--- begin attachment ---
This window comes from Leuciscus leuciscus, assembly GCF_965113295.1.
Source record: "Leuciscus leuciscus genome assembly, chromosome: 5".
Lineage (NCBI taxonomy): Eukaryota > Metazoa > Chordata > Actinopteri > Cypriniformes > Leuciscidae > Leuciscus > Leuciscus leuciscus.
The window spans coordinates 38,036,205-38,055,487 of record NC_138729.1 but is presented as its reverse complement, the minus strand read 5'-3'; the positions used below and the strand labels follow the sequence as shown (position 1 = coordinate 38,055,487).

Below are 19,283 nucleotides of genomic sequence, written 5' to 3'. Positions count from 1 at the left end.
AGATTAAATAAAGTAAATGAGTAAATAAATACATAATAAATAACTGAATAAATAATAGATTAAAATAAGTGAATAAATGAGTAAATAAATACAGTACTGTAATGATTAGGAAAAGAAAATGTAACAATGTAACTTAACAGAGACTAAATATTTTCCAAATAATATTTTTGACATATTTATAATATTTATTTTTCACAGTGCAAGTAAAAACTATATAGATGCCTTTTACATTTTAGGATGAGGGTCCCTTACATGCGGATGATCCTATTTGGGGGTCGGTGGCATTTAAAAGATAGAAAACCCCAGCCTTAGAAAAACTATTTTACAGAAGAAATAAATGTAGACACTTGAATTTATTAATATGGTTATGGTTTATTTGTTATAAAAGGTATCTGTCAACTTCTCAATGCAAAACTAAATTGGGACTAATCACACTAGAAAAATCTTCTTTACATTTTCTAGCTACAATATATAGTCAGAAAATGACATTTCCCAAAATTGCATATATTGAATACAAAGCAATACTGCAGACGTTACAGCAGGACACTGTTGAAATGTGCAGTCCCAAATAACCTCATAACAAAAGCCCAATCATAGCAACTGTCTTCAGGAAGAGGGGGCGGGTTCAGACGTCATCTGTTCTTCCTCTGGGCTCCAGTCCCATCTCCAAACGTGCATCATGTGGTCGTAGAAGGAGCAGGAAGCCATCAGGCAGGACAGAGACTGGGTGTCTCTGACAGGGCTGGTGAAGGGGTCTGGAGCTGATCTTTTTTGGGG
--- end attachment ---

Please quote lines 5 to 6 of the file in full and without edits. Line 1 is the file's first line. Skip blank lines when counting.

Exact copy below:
Below are 19,283 nucleotides of genomic sequence, written 5' to 3'. Positions count from 1 at the left end.
AGATTAAATAAAGTAAATGAGTAAATAAATACATAATAAATAACTGAATAAATAATAGATTAAAATAAGTGAATAAATGAGTAAATAAATACAGTACTGTAATGATTAGGAAAAGAAAATGTAACAATGTAACTTAACAGAGACTAAATATTTTCCAAATAATATTTTTGACATATTTATAATATTTATTTTTCACAGTGCAAGTAAAAACTATATAGATGCCTTTTACATTTTAGGATGAGGGTCCCTTACATGCGGATGATCCTATTTGGGGGTCGGTGGCATTTAAAAGATAGAAAACCCCAGCCTTAGAAAAACTATTTTACAGAAGAAATAAATGTAGACACTTGAATTTATTAATATGGTTATGGTTTATTTGTTATAAAAGGTATCTGTCAACTTCTCAATGCAAAACTAAATTGGGACTAATCACACTAGAAAAATCTTCTTTACATTTTCTAGCTACAATATATAGTCAGAAAATGACATTTCCCAAAATTGCATATATTGAATACAAAGCAATACTGCAGACGTTACAGCAGGACACTGTTGAAATGTGCAGTCCCAAATAACCTCATAACAAAAGCCCAATCATAGCAACTGTCTTCAGGAAGAGGGGGCGGGTTCAGACGTCATCTGTTCTTCCTCTGGGCTCCAGTCCCATCTCCAAACGTGCATCATGTGGTCGTAGAAGGAGCAGGAAGCCATCAGGCAGGACAGAGACTGGGTGTCTCTGACAGGGCTGGTGAAGGGGTCTGGAGCTGATCTTTTTTGGGG